Original Research: Full open access research for “Neural correlates of evidence accumulation during value-based decisions revealed via simultaneous EEG-fMRI” by M. Andrea Pisauro, Elsa Fouragnan, Chris Retzler & Marios G. Philiastides in Nature Communications. Published online June 9 2017 doi:10.1038/ncomms15808


Abstract

Neural correlates of evidence accumulation during value-based decisions revealed via simultaneous EEG-fMRI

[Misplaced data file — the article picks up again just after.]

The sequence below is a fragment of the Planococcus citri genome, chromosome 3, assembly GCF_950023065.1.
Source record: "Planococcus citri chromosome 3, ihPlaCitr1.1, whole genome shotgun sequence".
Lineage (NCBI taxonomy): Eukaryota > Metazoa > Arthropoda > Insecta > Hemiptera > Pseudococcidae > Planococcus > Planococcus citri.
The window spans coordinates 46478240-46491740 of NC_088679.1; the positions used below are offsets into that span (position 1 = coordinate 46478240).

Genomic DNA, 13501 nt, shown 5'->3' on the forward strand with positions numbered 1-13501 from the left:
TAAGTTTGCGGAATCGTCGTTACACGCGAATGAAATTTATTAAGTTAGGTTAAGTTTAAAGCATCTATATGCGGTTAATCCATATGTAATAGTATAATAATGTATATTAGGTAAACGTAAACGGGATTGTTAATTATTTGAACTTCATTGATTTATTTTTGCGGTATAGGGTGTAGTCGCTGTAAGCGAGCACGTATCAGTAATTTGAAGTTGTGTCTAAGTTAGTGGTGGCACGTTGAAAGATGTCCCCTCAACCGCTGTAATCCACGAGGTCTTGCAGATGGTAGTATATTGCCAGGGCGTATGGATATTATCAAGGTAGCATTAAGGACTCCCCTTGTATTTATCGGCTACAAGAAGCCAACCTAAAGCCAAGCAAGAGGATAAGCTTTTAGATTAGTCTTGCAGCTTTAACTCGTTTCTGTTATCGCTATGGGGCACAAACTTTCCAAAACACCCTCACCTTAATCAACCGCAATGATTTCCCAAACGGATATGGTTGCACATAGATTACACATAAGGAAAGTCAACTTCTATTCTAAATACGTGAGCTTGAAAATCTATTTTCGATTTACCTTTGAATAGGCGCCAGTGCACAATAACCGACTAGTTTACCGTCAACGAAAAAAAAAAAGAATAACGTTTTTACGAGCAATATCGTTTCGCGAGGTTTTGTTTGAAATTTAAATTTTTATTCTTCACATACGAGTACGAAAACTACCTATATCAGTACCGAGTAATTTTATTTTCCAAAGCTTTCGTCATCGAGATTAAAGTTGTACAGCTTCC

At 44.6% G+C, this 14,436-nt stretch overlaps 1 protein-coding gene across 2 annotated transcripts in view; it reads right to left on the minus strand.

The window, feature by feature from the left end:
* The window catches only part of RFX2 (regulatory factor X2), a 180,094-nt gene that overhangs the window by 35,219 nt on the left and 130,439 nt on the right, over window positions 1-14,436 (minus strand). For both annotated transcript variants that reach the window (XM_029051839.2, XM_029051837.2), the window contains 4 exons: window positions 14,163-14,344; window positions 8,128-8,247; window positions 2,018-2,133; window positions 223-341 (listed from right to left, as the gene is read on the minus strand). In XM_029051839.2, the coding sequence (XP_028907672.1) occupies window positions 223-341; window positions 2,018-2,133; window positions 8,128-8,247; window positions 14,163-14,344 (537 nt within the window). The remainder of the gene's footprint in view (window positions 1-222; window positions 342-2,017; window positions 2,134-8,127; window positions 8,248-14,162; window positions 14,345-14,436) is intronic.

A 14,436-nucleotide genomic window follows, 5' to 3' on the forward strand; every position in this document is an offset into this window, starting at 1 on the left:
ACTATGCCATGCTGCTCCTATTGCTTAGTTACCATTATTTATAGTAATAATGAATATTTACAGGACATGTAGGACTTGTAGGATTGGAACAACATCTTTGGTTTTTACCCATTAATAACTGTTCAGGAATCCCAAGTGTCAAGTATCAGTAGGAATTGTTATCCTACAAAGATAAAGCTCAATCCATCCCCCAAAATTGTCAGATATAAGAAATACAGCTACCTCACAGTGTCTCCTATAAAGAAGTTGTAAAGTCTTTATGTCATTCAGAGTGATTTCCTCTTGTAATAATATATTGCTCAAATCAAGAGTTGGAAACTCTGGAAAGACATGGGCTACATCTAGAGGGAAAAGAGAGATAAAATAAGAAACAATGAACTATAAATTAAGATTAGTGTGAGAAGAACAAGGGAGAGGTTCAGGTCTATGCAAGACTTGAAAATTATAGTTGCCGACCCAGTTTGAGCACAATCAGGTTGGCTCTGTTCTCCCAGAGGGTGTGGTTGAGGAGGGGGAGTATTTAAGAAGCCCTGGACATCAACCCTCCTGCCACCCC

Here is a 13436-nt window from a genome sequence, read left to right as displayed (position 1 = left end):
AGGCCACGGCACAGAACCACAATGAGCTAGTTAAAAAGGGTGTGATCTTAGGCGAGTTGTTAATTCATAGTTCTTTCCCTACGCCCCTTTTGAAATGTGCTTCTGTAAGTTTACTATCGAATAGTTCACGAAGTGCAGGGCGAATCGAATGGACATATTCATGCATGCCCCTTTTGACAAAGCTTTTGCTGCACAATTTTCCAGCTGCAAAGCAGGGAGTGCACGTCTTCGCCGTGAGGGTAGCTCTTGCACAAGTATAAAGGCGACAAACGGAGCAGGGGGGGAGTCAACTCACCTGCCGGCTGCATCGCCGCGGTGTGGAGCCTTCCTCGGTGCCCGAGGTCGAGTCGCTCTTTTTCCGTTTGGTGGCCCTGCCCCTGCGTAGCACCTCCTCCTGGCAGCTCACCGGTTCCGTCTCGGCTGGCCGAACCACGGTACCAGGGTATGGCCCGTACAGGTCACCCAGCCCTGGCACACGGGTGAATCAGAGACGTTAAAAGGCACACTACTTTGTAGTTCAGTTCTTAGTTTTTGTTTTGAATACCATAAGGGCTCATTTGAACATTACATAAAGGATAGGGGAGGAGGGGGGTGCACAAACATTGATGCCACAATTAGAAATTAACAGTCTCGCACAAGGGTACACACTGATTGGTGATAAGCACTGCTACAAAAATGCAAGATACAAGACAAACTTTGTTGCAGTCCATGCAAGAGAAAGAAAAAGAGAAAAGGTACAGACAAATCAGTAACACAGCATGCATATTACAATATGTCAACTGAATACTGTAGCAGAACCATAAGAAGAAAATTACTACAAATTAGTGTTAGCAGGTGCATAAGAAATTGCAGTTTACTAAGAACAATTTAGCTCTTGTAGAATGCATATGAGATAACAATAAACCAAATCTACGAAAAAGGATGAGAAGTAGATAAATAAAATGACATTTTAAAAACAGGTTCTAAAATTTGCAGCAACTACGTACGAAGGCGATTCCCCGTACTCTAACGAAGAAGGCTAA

Current computational accounts posit that, in simple binary choices, humans accumulate evidence in favour of the different alternatives before committing to a decision. Neural correlates of this accumulating activity have been found during perceptual decisions in parietal and prefrontal cortex; however the source of such activity in value-based choices remains unknown. Here we use simultaneous EEG–fMRI and computational modelling to identify EEG signals reflecting an accumulation process and demonstrate that the within- and across-trial variability in these signals explains fMRI responses in posterior-medial frontal cortex. Consistent with its role in integrating the evidence prior to reaching a decision, this region also exhibits task-dependent coupling with the ventromedial prefrontal cortex and the striatum, brain areas known to encode the subjective value of the decision alternatives. These results further endorse the proposition of an evidence accumulation process during value-based decisions in humans and implicate the posterior-medial frontal cortex in this process.